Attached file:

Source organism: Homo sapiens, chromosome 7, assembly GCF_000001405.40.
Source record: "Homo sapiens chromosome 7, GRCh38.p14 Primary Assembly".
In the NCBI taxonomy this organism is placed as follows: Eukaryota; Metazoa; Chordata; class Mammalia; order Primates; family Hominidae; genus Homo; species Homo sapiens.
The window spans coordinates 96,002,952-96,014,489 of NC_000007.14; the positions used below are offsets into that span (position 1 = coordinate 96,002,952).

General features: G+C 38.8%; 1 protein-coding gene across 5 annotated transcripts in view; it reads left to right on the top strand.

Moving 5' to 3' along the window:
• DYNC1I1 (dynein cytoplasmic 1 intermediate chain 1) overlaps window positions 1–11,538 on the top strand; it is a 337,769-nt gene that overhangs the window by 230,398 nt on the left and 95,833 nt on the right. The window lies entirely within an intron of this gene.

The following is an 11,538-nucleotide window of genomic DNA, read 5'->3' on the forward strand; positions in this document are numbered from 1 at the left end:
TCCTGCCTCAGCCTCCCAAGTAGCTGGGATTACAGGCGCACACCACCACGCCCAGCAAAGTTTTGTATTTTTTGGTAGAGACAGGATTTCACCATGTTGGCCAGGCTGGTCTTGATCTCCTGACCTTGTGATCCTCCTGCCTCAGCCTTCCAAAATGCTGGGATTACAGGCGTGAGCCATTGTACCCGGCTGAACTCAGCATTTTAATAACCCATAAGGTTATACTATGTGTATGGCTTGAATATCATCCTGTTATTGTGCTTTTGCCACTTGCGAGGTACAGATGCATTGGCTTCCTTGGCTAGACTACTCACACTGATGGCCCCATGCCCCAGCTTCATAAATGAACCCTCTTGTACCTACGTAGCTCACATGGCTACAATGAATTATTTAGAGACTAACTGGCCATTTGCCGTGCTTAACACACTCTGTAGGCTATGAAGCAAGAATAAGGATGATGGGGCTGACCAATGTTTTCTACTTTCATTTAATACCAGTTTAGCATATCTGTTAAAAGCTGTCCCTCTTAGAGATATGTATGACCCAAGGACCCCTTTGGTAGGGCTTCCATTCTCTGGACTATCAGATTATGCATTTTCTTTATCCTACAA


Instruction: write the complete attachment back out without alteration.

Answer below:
Source organism: Homo sapiens, chromosome 7, assembly GCF_000001405.40.
Source record: "Homo sapiens chromosome 7, GRCh38.p14 Primary Assembly".
In the NCBI taxonomy this organism is placed as follows: Eukaryota; Metazoa; Chordata; class Mammalia; order Primates; family Hominidae; genus Homo; species Homo sapiens.
The window spans coordinates 96,002,952-96,014,489 of NC_000007.14; the positions used below are offsets into that span (position 1 = coordinate 96,002,952).

General features: G+C 38.8%; 1 protein-coding gene across 5 annotated transcripts in view; it reads left to right on the top strand.

Moving 5' to 3' along the window:
• DYNC1I1 (dynein cytoplasmic 1 intermediate chain 1) overlaps window positions 1–11,538 on the top strand; it is a 337,769-nt gene that overhangs the window by 230,398 nt on the left and 95,833 nt on the right. The window lies entirely within an intron of this gene.

The following is an 11,538-nucleotide window of genomic DNA, read 5'->3' on the forward strand; positions in this document are numbered from 1 at the left end:
TCCTGCCTCAGCCTCCCAAGTAGCTGGGATTACAGGCGCACACCACCACGCCCAGCAAAGTTTTGTATTTTTTGGTAGAGACAGGATTTCACCATGTTGGCCAGGCTGGTCTTGATCTCCTGACCTTGTGATCCTCCTGCCTCAGCCTTCCAAAATGCTGGGATTACAGGCGTGAGCCATTGTACCCGGCTGAACTCAGCATTTTAATAACCCATAAGGTTATACTATGTGTATGGCTTGAATATCATCCTGTTATTGTGCTTTTGCCACTTGCGAGGTACAGATGCATTGGCTTCCTTGGCTAGACTACTCACACTGATGGCCCCATGCCCCAGCTTCATAAATGAACCCTCTTGTACCTACGTAGCTCACATGGCTACAATGAATTATTTAGAGACTAACTGGCCATTTGCCGTGCTTAACACACTCTGTAGGCTATGAAGCAAGAATAAGGATGATGGGGCTGACCAATGTTTTCTACTTTCATTTAATACCAGTTTAGCATATCTGTTAAAAGCTGTCCCTCTTAGAGATATGTATGACCCAAGGACCCCTTTGGTAGGGCTTCCATTCTCTGGACTATCAGATTATGCATTTTCTTTATCCTACAA